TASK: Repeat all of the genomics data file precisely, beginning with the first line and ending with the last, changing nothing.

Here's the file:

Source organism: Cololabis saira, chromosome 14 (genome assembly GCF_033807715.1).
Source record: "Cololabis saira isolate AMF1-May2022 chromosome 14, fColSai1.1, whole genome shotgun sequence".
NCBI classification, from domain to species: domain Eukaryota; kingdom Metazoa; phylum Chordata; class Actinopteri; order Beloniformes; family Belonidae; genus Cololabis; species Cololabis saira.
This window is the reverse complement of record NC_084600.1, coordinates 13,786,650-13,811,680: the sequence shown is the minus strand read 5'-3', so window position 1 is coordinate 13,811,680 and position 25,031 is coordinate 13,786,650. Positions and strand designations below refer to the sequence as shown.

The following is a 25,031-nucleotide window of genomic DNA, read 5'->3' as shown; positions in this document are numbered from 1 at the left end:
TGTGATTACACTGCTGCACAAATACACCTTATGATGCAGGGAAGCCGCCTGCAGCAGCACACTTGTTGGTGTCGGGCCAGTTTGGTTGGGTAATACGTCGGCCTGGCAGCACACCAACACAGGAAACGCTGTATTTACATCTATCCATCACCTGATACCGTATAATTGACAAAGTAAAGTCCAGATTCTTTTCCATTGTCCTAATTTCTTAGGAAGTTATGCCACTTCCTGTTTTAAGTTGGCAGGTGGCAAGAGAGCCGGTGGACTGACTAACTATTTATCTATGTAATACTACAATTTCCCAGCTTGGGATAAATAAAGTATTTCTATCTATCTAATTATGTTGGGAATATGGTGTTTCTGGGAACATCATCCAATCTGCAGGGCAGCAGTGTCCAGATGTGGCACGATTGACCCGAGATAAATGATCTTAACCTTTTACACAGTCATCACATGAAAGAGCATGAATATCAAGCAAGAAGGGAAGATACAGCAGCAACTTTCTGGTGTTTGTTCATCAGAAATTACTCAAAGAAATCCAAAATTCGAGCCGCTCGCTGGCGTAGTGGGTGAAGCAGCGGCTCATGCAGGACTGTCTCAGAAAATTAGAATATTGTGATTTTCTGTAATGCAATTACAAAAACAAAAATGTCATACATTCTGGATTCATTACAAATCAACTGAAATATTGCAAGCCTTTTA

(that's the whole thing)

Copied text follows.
Source organism: Cololabis saira, chromosome 14 (genome assembly GCF_033807715.1).
Source record: "Cololabis saira isolate AMF1-May2022 chromosome 14, fColSai1.1, whole genome shotgun sequence".
NCBI classification, from domain to species: domain Eukaryota; kingdom Metazoa; phylum Chordata; class Actinopteri; order Beloniformes; family Belonidae; genus Cololabis; species Cololabis saira.
This window is the reverse complement of record NC_084600.1, coordinates 13,786,650-13,811,680: the sequence shown is the minus strand read 5'-3', so window position 1 is coordinate 13,811,680 and position 25,031 is coordinate 13,786,650. Positions and strand designations below refer to the sequence as shown.

The following is a 25,031-nucleotide window of genomic DNA, read 5'->3' as shown; positions in this document are numbered from 1 at the left end:
TGTGATTACACTGCTGCACAAATACACCTTATGATGCAGGGAAGCCGCCTGCAGCAGCACACTTGTTGGTGTCGGGCCAGTTTGGTTGGGTAATACGTCGGCCTGGCAGCACACCAACACAGGAAACGCTGTATTTACATCTATCCATCACCTGATACCGTATAATTGACAAAGTAAAGTCCAGATTCTTTTCCATTGTCCTAATTTCTTAGGAAGTTATGCCACTTCCTGTTTTAAGTTGGCAGGTGGCAAGAGAGCCGGTGGACTGACTAACTATTTATCTATGTAATACTACAATTTCCCAGCTTGGGATAAATAAAGTATTTCTATCTATCTAATTATGTTGGGAATATGGTGTTTCTGGGAACATCATCCAATCTGCAGGGCAGCAGTGTCCAGATGTGGCACGATTGACCCGAGATAAATGATCTTAACCTTTTACACAGTCATCACATGAAAGAGCATGAATATCAAGCAAGAAGGGAAGATACAGCAGCAACTTTCTGGTGTTTGTTCATCAGAAATTACTCAAAGAAATCCAAAATTCGAGCCGCTCGCTGGCGTAGTGGGTGAAGCAGCGGCTCATGCAGGACTGTCTCAGAAAATTAGAATATTGTGATTTTCTGTAATGCAATTACAAAAACAAAAATGTCATACATTCTGGATTCATTACAAATCAACTGAAATATTGCAAGCCTTTTA